I’ve now found a place in the house where it’s slightly less hot and as it’s a year and a month since we moved out here, I thought it was time to blog about some of my favourite spots – discovered over the past 12 months. So in no particular order, here goes…

Karpaz Peninsular – more particularly, Burhan’s Golden Sand beach
I woke up here yesterday morning and I wasn’t dreaming. Stepping out onto the wooden balcony, the only thing dividing my view of the golden sands, turquoise sea and cloudless blue sky was a small herd of wild donkeys grazing amongst tufts of dried grass in the sand dunes. A few hours later, climbing a sand dune at one end of the deserted sweeping bay, we laughed as a stray dog skipped round a gorse bush in an attempt to catch a lizard. Hopping down the dune as the sand was too hot to walk on, we were so relieved to plunge into the crystal water at the bottom. Our very own natural swimming pool. This is the kind of place I used to dream about and now it’s only a 2 hour drive away from home.

Troodos Mountains – the view from the kitchen window
On our first stay here, having arrived in the dark, I padded into the kitchen first thing in the morning and reached to push open the shutters. The view through the window was mesmerizing. All I could see was wall to wall pine trees, some with huge trunks, others more slender, but all silhouetted against a vivid blue sky. The cabin was built on a slope so the window was almost at ground level and the floor of pine needles and cones looked like an inviting brown bed. It felt like the forest was part of the house and the aroma of pine and fresh mountain air was intoxicating. This view always reminds me of Narnia and even when there’s no snow, it’s a magical place, with adventure in the air.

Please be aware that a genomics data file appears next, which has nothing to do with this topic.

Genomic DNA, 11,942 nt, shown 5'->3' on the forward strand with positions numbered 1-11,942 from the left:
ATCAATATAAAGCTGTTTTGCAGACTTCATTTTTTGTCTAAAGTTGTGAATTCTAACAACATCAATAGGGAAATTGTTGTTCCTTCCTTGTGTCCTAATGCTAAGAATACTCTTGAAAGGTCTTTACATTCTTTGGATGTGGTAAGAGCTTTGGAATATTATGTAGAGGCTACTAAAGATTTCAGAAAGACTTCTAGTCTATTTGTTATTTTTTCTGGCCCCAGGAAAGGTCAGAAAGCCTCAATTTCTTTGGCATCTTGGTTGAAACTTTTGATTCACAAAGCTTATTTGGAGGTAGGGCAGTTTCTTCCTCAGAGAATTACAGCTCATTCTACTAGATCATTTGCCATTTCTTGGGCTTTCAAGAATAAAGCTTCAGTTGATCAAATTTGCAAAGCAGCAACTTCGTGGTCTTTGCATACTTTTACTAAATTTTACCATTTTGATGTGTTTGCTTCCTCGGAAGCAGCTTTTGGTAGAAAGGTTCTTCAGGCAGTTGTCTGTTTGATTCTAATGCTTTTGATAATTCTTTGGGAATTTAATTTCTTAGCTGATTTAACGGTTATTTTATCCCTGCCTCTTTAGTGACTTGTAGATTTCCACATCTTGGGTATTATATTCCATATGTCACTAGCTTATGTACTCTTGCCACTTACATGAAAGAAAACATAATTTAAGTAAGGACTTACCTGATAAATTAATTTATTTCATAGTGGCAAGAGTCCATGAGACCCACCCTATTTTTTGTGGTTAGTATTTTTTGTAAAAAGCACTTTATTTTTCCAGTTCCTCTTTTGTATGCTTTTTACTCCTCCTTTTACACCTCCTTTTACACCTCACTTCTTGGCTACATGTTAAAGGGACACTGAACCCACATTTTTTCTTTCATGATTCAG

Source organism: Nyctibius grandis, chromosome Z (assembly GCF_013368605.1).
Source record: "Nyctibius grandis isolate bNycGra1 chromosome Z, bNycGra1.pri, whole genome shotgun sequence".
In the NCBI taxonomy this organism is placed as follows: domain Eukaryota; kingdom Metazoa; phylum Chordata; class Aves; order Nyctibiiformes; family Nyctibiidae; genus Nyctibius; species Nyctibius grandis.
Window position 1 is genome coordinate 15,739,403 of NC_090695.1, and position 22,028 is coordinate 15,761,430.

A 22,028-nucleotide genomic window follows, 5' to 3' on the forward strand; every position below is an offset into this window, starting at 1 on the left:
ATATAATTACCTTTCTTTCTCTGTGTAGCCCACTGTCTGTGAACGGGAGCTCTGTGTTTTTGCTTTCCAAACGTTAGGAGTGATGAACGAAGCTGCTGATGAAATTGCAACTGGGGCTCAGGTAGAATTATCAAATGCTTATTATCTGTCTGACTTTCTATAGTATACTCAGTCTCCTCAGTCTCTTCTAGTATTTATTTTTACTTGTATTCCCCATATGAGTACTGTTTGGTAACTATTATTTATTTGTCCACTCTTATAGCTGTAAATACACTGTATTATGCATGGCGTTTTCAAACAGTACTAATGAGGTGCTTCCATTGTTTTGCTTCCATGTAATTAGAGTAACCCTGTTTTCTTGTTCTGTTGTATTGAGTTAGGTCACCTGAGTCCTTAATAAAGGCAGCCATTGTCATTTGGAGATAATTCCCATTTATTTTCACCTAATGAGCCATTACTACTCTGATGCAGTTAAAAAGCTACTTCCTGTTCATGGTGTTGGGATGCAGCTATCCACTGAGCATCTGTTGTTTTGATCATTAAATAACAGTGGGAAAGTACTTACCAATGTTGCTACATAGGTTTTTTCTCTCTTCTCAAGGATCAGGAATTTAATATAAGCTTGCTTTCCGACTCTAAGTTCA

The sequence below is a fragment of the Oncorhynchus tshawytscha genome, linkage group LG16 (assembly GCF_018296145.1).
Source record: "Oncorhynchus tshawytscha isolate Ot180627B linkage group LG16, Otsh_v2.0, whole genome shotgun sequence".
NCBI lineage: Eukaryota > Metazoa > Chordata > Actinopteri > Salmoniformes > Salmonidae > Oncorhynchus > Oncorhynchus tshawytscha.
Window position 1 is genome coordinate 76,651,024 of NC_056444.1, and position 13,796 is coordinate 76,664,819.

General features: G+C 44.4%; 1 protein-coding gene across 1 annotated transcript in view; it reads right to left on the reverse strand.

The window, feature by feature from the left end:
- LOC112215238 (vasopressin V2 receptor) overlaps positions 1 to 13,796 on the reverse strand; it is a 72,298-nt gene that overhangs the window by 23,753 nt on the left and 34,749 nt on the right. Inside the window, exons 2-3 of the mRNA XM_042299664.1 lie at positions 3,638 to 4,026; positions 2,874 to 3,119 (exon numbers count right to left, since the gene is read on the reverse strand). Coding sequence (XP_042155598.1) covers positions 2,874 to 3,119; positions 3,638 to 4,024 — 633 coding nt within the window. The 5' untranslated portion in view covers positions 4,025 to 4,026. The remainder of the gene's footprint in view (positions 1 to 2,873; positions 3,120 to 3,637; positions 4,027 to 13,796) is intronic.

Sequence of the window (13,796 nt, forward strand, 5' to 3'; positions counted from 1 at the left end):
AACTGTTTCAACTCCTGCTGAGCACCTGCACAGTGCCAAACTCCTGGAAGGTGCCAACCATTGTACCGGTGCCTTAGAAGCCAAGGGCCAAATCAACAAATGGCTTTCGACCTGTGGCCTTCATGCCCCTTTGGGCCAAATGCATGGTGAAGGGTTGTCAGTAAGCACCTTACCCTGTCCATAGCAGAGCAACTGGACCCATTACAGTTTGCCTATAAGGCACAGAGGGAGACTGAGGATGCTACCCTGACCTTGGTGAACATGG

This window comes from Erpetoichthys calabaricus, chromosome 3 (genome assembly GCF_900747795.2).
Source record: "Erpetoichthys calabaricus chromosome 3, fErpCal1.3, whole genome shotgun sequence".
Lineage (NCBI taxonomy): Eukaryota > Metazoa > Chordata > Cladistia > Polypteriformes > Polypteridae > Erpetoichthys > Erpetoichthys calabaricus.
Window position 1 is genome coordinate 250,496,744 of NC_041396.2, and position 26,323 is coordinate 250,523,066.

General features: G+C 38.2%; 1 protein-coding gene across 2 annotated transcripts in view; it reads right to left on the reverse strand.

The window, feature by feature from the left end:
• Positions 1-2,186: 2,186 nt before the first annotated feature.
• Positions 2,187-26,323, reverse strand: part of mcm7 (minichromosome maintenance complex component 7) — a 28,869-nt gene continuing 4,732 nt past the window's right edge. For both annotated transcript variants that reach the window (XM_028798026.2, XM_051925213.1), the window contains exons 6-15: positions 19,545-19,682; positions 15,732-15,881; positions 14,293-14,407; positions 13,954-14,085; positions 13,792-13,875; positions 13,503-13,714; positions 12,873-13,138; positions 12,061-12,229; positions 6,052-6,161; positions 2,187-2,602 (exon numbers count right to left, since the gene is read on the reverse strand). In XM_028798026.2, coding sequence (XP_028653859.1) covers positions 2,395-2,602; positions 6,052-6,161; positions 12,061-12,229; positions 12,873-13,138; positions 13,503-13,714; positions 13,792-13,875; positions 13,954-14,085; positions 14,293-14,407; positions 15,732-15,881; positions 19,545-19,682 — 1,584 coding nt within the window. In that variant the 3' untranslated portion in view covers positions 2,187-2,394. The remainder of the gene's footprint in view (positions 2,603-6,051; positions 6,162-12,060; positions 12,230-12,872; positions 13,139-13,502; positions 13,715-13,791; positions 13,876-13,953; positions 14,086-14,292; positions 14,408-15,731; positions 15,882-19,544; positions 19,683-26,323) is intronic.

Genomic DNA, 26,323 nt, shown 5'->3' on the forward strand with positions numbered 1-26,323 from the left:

Famagusta’s old city – Monk’s Inn
This is one of our favourite haunts. And you never know who you’ll meet. This fascinating stone building in the heart of the old city is full of surprises. Its huge dark wooden shutters fold back to reveal a lovely bar, with elegant stone arches and an imaginative cocktail menu that is best read by liberal minded drinkers. A couple of gay Belgian archeologist were among just a few of the characters we’ve come across. They were amazed at the ancient remains all around and did a lot of flirting with one of us, especially when they realised he wore uniform. Outside directors chairs spill out onto the pavement and the whole side street is cordoned off after 6pm, when the South African-born owner wheels out plant pots to the middle of the road to stop cars interrupting the party. Here we always enjoy a bottle of the local beer – EFES – served in chilled glasses. It can’t be beaten.

Nicosia – a cafe off Ledra Street
I love just sitting watching the world go by at this small cafe in the back streets of the capital. Usually bustling with local Cypriot students, the cafe’s traditional wicker and wood painted chairs, have a lovely Greek feel. The atmosphere is relaxed, no-one urges you to take a seat. An ancient Greek Orthodox Church lies opposite and a series of benches line the square outside. Last time we ordered our usual medium frappes and the friendly waiter, who eventually appeared at our table, bought us a backgammon set. A little while later, a girl from the nearby table and the waiter were giving advice on setting up and game tactics. People were engaged at various stages of play on tables all around, some smoking, others sipping at the tiny cups of coffee, smiling and laughing, then sighing. One man removed his glasses and polished them, never taking his gaze off the board. Cypriot life slows down here and it’s a joy to return again and again to this hidden gem.

Potomos – the fish restaurant
Imagine Mama Mia, but a bit flatter. This little restaurant nestles at the end of a tatty river estuary lined with fishing boats in various states of disrepair. Bumping down the rough stone track by car, there are glimpses of the snaking river and boats tied up to jetties, which look like they are about to collapse into the water. Made from what appears to be a jumble of recycled bits of timber, the roughly made piers are decorated with old plastic canisters, tangled ropes and uneven planks of assorted wood. Towards the end of the track the glistening Mediterranean comes into view. Parking outside the restaurant we weave our way across the sand between white painted trunks of trees, around to the restaurant where the blue and white checked tablecloths complete the Greek look. At our favourite table beside the water, we gaze out to sea across the small mound of rocks and the mini lighthouse marking the entrance to the estuary. There is a smile of welcome from the waiter, “hello again, how are you?” Waves crunch rhythmically onto the shore and the white sand at our feet is punctuated with boulders and stone troughs full of pink geraniums. A glass of cold white wine is essential.